Cu Chulainn: 8 Mighty Myths And Legends I Loved As A Kid

cu chulainn
Illustrations by Stephen Reid (1904)

As a child growing up in Ireland, tales of Cu Chulainn were a common feature in my bedtime stories.

In fact, the vast majority of tales and legends that I was told as a kid stem from the rich world of Irish mythology.

I always loved Cu Chulainn, though! The idea that a little kid from Ireland could battle against vast armies of men (and a Pirate Queen!) always got my mind racing.

In the guide below, you’ll discover who Cú Chulainn was and you’ll also hear a number of my favourite stories about the mighty warrior.

Who was Cu Chulainn?

Cú Chulainn is one of the best-known characters from the Ulster Cycle of Irish mythology and it’s believed that he was born in County Louth.

In fact, there’s an Irish castle (aptly referred to as ‘Cu Chullain’s Castle’) that’s often cited as his place of birth.

As a child, Cu Chulainn was more powerful than any grown man in Ireland and it was his bravery and competency in battle that solidified him as a legend in Irish folklore.

Cú Chulainn was born to Sualdam and Deichtine, however, it’s also said that his real father is the sun god Lugh, who came to Deichtine in a dream.

Stories About Cú Chulainn

Now, a quick disclaimer before we dive into some stories about Cú Chulainn – I’m going to tell you 8 stories about the great warrior that I was told as a child.

As is the case with many stories and legends from Irish folklore, there are often several (and some times more) versions of a story that have been passed down through generations.

Below, I’m going to tell you the versions of legends about Cú Chulainn that I was told as a kid. So, grab a cup of tea, sit back, and have a read.

1. Setanta and the Hound of Culann

When Setanta (Cú Chulainn) was a young boy (5), he heard whispers from local kids about the existence of a school in County Armagh called the ‘Macra’.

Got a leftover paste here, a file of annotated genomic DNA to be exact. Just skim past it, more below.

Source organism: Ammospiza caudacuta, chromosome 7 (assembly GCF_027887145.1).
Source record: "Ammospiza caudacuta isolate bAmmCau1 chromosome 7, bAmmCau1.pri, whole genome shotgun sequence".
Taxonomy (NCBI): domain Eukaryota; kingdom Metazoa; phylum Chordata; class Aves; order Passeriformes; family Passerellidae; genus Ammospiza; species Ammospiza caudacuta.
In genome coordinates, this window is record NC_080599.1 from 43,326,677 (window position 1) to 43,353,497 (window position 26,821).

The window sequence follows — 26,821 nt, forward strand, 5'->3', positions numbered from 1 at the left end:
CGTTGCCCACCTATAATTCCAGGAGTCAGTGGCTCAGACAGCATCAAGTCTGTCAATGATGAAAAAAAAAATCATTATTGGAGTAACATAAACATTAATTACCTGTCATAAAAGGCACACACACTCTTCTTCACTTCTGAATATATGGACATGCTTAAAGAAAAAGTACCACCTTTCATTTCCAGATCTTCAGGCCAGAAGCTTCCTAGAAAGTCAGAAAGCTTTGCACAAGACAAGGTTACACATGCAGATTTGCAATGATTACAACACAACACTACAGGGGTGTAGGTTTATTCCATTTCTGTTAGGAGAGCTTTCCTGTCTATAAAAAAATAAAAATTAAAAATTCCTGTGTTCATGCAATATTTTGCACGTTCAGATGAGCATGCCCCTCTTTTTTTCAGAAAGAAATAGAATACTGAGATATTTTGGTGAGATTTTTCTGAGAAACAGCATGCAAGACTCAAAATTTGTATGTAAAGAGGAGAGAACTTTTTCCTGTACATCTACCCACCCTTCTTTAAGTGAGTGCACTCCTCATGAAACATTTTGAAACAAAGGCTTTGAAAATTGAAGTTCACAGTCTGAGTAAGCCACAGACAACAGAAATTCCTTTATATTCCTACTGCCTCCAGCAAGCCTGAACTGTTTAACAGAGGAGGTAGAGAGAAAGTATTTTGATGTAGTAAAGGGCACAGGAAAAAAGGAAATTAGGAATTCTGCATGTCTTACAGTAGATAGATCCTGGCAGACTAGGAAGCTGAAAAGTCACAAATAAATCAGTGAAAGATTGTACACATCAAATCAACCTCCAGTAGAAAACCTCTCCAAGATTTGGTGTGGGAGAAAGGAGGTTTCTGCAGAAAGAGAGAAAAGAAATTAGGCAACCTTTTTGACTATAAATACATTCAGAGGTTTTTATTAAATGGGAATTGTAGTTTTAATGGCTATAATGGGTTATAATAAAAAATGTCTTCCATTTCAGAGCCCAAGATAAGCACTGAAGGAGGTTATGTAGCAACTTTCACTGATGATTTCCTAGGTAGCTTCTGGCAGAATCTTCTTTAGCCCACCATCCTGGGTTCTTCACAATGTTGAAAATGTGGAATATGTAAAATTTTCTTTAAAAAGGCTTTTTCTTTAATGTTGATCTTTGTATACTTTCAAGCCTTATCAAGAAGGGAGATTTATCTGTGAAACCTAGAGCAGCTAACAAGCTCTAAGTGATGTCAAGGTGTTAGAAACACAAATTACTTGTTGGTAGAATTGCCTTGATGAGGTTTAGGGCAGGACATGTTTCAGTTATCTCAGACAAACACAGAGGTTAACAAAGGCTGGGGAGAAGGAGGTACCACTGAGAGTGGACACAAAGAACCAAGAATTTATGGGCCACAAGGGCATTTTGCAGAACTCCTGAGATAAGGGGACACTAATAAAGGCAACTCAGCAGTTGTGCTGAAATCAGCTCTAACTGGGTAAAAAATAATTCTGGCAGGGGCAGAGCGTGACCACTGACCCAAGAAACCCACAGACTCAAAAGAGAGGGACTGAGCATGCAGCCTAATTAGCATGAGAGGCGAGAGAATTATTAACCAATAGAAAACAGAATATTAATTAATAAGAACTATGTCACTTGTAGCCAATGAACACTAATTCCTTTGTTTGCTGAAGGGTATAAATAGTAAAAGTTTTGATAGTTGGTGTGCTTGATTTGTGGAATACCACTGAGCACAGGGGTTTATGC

The school was run by a King named Conchobhar and it’s said that he used the school to train boys that showed promise how to be warriors for famous order of fighters known as the Red Branch Knights.

The journey to see the King of Ulster

Setanta told his parents about what he had heard and he begged them to go. Alas, they said no. Setanta decided that he couldn’t wait and that nothing his mother said would stop him from visiting the school.

He left home that very day with a shield made from branches, a hurl (a stick) and a sliotar (a hard ball). It was a long walk to Armagh, but Setanta eventually arrived and noticed a group of boys playing hurling near King Conchobhar’s castle.

Setanta was a talented hurler and, without waiting for an invite, he joined the game and scored a goal. The other boys were enraged at this unannounced intruder.

The first battle

The group of boys turned on Setanta and attacked him with their hurls. Setanta was confused, but he quickly gained composure and dodged each of the blows and punches.

The King heard the commotion and walked to the pitch to see what was happening. When he arrived, he saw that a small boy had knocked out over 30 others.

The King realised immediately that Setanta was no ordinary child and he accepted him into the school. He told Setanta that he would be his guest of honour at a feast that was being held at the castle that night.

The Hound of Culann

That night, the King arrived at the feast without a care in the world, forgetting that he told Setanta to meet him outside. Believing that no others were to join them, a man named Culann released his savage hound into the castle’s grounds to ensure that no intruder attempted to enter.